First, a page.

Review Summary: Not so much a soundtrack as it is a compilation of boring mainstream rock.7 of 7 thought this review was well written
Movie soundtracks are dying nowadays, and that's mainly because no one actually buys physical albums anymore. Even though many songs from movies become hits, they're not as effective. Does Death Cab for Cutie's "Meet Me on the Equinox" conjure images of "Twilight: New Moon" the same way that Simple Minds' "Don't You (Forget About Me)" immediately brings back memories of "The Breakfast Club"? There used to be many movies where a song was tied to its legacy, yet recently those songs have been lacking. The truth is, we haven't had a real soundtrack hit in a few years.
Now, Avengers Assemble
is obviously not going to buck the trend. Even though "The Avengers" was a mega box-office smash hit, its soundtrack is not one for the airwaves. Its fourteen songs are all by bands that might have been in a high schooler's playlist in 2007. Take some boring mainstream rock groups from the 00s, throw in a few decent ones, add some new artists, and you got yourselves the Avengers soundtrack. Its ultra-talented lineup includes such great artists including Papa Roach, Theory of a Deadman, and... Black Veil Brides. Did Joss Whedon actually think that Black Veil Brides were a highly respected rock band that would be completely appropriate for his excellent movie? The most likely scenario was that it was a week before release date, and he asked his crew, "What bands to angsty teenagers like to listen to today? I honestly have no ***ing clue!"
The soundtrack starts off enjoyably enough. Soundgarden's "Live to Rise", the official theme song of the movie, and the grunge band's first newly recorded song in over sixteen years, opens up the album on a strong note. With a catchy chorus that features Chris Cornell crooning "Like the sun we will live to rise, like the sun we will live and die" over Kim Thayil’s infectious guitar riff, and subdued verses that truly bring out the emotion in Cornell’s passionate vocals, “Live to Rise” opens up the soundtrack on a high note, perhaps setting the standards a little too high.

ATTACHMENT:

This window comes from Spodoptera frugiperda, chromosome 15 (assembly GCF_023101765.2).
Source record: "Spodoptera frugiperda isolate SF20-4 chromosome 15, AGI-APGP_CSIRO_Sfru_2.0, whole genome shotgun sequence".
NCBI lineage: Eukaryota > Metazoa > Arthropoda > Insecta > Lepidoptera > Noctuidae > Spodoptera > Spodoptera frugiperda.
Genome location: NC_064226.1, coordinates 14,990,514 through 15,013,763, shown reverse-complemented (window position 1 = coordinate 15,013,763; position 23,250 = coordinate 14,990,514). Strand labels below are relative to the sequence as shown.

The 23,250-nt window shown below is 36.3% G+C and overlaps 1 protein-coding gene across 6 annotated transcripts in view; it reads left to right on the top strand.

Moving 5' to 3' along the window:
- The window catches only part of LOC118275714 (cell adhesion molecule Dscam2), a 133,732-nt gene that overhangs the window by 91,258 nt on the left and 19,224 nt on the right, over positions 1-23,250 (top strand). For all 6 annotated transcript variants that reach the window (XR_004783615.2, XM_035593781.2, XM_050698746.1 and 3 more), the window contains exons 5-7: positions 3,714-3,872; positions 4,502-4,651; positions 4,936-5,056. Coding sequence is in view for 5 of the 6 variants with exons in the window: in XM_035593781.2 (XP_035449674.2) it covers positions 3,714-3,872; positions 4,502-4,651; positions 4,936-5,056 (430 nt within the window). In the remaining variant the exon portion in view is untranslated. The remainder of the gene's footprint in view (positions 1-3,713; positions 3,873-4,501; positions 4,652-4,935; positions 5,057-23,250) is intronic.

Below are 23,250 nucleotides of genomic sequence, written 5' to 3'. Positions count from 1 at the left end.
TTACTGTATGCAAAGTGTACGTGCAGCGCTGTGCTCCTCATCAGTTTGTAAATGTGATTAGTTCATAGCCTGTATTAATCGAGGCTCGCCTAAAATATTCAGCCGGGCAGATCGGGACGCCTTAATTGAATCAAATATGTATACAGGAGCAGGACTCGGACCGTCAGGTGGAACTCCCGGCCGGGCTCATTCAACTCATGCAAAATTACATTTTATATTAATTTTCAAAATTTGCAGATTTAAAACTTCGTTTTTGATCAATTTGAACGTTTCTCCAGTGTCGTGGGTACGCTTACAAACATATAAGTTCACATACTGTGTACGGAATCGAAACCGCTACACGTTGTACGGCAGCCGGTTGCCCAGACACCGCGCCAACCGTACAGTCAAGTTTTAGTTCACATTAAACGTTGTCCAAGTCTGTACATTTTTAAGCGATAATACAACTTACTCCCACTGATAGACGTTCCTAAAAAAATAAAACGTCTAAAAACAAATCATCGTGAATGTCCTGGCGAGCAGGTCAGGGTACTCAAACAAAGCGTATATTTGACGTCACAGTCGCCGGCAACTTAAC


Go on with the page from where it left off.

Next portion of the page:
Shinedown’s “I’m Alive” follows suit, and it’s pretty damn enjoyable, even if it sounds like every Shinedown song released in the last five years. It’s fist-pumping, fast-paced, mosh-worthy chorus is the song’s highlight, giving us the energy that was lacking in the band’s popular hits. “Dirt and Roses” by Rise Against, however, has somewhat boring verses, but makes up for it with a scream-filled, raging bridge and a catchy chorus. It may not be as good as Sufferer
or even Siren Song
, but it’s more enjoyable than most of the songs on Appeal to Reason
After that’s all done though, welcome to complete hell. Papa Roach are still playing the angsty teen card, with their contribution “Even If I Could” being repetitive, boring and unmemorable, just like most of their other work. Black Veil Brides are still doing the same monotonous, one-octave metalcore that got them infamous in the first place, and its cheesy lyrics don’t help either (“I will not walk away… If we stand together, we will be unbroken”). Scott Weiland lends a bland, soulless, off-key performance that does nothing except but prove how much he needs the rest of Stone Temple Pilots, while Evanescence remix a bonus track from their self-titled third album that was already bland and lifeless to begin with. Photek’s remix adds irritating dubstep noises inside the song, while drowning out Amy Lee’s vocals. Perhaps worst of all, Buckcherry hits a new low in terms of bland radio rock, as “Wherever I Go” is plagued with nasally and horrible vocals, a monotonous and seriously un-catchy chorus that will be emptied out of memory within five minutes of listening. In an album full of mediocre mainstream rock jams, “Wherever I Go” is easily the worst one.
So, as far as soundtracks go, Avengers Assemble
is definitely in the bottom tier. The entire album is chock-full of mainstream rock songs by mainstream rock bands, most of them who haven’t been popular in the last five years. It may start out great, with excellent songs by Soundgarden, Shinedown and Rise Against, but past that, the album is forgettable, repetitive and bland. Some tracks may start out good, but don’t really go anywhere and just end up as wasted potential (Five Finger Death Punch’s cover of Faith No More). Even if the movie kicked ass, Avengers Assemble
is a good reminder why modern soundtracks are nothing but a collection of mediocre songs that in the end, have nothing to do with its movie.